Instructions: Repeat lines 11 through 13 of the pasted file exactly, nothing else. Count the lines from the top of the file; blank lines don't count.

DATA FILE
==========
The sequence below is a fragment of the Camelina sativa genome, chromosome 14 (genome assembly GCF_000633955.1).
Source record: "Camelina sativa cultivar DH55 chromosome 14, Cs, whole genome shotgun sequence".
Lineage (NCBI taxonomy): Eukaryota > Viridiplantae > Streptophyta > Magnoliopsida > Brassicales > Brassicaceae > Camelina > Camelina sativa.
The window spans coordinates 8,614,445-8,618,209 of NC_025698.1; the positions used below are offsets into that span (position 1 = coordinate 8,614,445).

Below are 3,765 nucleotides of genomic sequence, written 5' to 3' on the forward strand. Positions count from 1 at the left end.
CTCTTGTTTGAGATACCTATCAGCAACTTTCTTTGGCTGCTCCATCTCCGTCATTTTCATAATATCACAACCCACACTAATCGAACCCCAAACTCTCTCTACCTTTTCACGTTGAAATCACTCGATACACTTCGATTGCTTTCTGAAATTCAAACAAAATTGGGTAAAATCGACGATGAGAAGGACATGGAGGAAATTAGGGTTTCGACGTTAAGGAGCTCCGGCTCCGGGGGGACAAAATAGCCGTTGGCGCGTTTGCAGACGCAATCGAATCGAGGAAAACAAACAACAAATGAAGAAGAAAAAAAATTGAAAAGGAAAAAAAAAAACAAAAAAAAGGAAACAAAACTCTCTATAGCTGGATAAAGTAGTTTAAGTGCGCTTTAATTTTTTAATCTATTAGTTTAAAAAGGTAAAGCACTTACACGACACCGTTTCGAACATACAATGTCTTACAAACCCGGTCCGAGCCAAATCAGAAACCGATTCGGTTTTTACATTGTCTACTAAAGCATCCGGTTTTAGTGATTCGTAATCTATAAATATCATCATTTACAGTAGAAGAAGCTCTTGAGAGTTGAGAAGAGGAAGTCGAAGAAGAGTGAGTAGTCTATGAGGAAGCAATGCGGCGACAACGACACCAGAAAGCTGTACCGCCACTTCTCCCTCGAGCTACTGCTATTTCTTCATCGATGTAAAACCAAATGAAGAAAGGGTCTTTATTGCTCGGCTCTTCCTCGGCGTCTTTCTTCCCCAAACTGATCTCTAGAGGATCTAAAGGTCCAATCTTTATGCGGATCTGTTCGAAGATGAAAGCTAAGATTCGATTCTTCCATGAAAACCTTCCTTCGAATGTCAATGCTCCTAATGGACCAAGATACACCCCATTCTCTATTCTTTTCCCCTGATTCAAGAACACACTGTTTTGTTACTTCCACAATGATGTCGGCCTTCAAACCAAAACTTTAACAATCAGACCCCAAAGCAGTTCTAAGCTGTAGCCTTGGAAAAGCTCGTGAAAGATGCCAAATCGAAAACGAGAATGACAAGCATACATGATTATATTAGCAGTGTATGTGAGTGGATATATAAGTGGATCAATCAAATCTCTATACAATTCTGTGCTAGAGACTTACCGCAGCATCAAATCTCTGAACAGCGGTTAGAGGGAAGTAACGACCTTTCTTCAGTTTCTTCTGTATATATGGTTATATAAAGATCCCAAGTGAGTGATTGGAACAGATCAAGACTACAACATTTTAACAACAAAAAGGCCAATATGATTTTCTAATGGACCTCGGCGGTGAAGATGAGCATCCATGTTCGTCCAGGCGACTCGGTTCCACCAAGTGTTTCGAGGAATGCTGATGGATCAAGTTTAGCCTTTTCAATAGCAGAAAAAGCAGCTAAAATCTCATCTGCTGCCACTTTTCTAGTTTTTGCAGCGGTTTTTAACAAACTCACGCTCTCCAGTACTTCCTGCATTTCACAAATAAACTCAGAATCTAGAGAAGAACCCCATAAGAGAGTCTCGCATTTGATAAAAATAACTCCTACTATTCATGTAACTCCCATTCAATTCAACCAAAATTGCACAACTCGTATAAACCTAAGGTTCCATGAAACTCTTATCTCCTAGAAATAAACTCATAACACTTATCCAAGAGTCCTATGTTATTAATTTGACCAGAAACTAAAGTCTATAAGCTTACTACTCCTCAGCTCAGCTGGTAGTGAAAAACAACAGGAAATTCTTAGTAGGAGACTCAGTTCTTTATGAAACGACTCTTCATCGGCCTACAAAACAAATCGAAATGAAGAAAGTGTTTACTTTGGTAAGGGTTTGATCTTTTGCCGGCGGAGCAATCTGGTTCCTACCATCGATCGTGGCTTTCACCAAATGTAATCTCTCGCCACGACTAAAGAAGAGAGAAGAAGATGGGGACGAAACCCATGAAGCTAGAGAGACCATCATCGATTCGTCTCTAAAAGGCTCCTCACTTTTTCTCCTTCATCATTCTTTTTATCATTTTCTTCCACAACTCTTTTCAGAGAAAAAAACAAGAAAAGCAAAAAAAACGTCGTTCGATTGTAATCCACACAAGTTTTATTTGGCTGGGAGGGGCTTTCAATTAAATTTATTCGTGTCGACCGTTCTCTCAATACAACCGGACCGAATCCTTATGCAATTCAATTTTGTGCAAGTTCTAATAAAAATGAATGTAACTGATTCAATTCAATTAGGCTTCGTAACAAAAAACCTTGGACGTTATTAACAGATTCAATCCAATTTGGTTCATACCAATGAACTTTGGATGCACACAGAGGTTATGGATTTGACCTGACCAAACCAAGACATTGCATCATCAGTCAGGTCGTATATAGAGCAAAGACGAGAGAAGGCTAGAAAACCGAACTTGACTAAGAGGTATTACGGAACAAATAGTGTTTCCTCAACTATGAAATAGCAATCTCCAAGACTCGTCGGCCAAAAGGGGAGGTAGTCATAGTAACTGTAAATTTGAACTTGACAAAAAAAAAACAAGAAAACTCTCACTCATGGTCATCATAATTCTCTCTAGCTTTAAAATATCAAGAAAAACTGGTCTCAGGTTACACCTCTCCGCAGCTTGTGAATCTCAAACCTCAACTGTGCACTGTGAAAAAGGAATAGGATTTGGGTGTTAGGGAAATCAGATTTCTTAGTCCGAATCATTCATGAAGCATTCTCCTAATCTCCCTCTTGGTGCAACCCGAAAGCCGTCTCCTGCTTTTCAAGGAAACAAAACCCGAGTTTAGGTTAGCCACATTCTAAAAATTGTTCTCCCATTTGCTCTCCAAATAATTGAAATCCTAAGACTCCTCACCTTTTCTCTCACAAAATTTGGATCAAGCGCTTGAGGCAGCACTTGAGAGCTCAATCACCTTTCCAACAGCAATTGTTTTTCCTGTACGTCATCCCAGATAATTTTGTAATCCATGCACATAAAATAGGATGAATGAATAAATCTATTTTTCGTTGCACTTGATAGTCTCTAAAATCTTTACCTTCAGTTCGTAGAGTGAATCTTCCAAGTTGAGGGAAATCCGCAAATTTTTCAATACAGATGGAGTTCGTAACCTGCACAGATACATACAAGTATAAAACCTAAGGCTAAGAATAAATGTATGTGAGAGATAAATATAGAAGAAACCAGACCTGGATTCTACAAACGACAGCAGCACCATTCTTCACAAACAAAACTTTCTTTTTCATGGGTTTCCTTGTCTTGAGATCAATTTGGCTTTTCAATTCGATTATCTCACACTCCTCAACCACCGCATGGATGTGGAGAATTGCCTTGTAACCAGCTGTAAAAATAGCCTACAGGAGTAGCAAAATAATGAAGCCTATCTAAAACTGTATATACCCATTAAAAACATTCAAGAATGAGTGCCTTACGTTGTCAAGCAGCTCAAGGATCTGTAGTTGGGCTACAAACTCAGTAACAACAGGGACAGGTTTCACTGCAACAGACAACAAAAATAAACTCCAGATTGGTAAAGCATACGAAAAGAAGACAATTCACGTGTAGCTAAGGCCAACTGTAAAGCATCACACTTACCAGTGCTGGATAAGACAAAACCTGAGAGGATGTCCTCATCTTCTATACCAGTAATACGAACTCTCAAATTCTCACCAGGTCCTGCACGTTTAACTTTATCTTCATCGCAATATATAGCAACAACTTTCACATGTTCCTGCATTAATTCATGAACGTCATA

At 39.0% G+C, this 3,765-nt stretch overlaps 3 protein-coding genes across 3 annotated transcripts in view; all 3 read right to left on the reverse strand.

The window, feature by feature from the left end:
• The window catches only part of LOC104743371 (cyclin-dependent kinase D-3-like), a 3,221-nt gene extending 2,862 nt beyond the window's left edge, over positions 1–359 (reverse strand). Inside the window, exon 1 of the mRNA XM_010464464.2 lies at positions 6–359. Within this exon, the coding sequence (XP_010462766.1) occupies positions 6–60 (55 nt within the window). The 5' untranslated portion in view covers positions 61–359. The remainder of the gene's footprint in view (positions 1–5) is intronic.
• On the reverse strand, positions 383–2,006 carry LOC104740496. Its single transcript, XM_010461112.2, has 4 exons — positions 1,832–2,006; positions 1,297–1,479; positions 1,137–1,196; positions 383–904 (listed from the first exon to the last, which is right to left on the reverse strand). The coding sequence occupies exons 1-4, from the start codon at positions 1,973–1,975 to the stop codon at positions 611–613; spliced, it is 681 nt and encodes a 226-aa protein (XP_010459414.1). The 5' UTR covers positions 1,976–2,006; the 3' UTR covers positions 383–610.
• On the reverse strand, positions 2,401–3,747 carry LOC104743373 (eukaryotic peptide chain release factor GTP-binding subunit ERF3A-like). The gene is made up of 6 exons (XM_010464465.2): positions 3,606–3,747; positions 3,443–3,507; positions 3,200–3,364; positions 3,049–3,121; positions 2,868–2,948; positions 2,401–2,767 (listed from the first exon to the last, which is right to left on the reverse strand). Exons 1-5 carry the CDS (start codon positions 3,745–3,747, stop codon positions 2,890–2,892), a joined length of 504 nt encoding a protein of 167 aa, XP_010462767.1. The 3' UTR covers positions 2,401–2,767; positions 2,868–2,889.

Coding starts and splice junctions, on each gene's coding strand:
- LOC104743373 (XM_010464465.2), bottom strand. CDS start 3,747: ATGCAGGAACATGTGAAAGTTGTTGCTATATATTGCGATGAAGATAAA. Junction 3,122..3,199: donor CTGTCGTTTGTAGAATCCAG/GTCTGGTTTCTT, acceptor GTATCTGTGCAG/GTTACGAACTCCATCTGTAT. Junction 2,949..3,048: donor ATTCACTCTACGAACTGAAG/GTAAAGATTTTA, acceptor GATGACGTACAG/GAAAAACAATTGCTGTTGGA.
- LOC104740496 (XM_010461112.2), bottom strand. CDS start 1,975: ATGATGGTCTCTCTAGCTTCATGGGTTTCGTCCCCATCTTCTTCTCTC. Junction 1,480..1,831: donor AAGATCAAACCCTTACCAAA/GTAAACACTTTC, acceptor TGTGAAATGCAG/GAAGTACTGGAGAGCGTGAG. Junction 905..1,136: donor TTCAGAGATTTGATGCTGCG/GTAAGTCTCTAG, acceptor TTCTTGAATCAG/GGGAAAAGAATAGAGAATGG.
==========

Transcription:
• On the reverse strand, positions 2,401–3,747 carry LOC104743373 (eukaryotic peptide chain release factor GTP-binding subunit ERF3A-like). The gene is made up of 6 exons (XM_010464465.2): positions 3,606–3,747; positions 3,443–3,507; positions 3,200–3,364; positions 3,049–3,121; positions 2,868–2,948; positions 2,401–2,767 (listed from the first exon to the last, which is right to left on the reverse strand). Exons 1-5 carry the CDS (start codon positions 3,745–3,747, stop codon positions 2,890–2,892), a joined length of 504 nt encoding a protein of 167 aa, XP_010462767.1. The 3' UTR covers positions 2,401–2,767; positions 2,868–2,889.

Coding starts and splice junctions, on each gene's coding strand:
- LOC104743373 (XM_010464465.2), bottom strand. CDS start 3,747: ATGCAGGAACATGTGAAAGTTGTTGCTATATATTGCGATGAAGATAAA. Junction 3,122..3,199: donor CTGTCGTTTGTAGAATCCAG/GTCTGGTTTCTT, acceptor GTATCTGTGCAG/GTTACGAACTCCATCTGTAT. Junction 2,949..3,048: donor ATTCACTCTACGAACTGAAG/GTAAAGATTTTA, acceptor GATGACGTACAG/GAAAAACAATTGCTGTTGGA.